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If you're a certain age, you probably remember the Assistant Principal at your school carrying around a paddle.  Years ago at Rusheon Jr. High School, Mr. Johnston was very adept at meting out corporal punishment.  And I always had it coming.

Corporal punishment in schools refers to the practice of physically disciplining students as a means of instilling discipline and maintaining order. It usually involves methods such as spanking or paddling, typically administered by teachers or school administrators. However, the use of corporal punishment in schools has become a highly debated topic in recent years.

Proponents of corporal punishment argue that it is an effective deterrent against disruptive behavior and helps to maintain a conducive learning environment. They believe that physical discipline teaches students respect for authority and reinforces discipline, ultimately preparing them for the challenges of the real world.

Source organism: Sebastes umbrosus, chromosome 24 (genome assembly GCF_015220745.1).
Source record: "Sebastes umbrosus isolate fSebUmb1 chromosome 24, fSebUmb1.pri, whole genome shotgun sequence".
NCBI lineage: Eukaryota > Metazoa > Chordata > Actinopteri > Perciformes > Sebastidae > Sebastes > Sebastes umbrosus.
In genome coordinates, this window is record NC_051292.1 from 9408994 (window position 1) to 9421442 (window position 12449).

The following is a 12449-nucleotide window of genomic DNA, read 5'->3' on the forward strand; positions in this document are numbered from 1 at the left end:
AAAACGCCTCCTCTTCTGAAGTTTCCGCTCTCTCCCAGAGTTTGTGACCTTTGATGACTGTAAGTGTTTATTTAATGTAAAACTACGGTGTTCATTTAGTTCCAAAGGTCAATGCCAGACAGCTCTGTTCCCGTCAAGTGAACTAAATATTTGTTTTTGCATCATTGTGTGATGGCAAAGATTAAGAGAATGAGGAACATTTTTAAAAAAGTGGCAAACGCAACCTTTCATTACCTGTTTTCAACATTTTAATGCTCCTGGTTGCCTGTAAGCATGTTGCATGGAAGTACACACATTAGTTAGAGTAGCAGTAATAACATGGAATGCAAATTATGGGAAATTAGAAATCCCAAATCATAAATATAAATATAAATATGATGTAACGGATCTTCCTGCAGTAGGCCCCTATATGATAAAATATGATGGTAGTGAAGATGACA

On the other hand, opponents argue that corporal punishment violates children's rights and can lead to various negative consequences.  The use of corporal punishment in schools remains a contentious issue. And it's this issue that Metarie Representative Stephanie Hilferty is attempting to address.

According to a bill approved by the Louisiana House, a parent would have to sign a consent form allowing school officials to use corporal punishment on their child. This is Hilferty’s third attempt in trying to pass such legislation.

“Punishment especially in this format which involves hitting which could be a male administrator hitting a female child could involve all sorts of different permutations. I think the parent has the right to know and to consent to that.”

According to the Louisiana School Board Association, there are 19 parishes that still allow paddling in schools. Hilferty’s bill heads to the Senate after it passed the lower chamber on a 74-21 vote.

New Iberia Representative Blake Miguez believes the legislation should allow parents to opt out of corporal punishment instead of opt in.

“That way we can keep the tradition of how discipline has been had and keeping our schools…I guess keeping that fear that that could be a consequence.”

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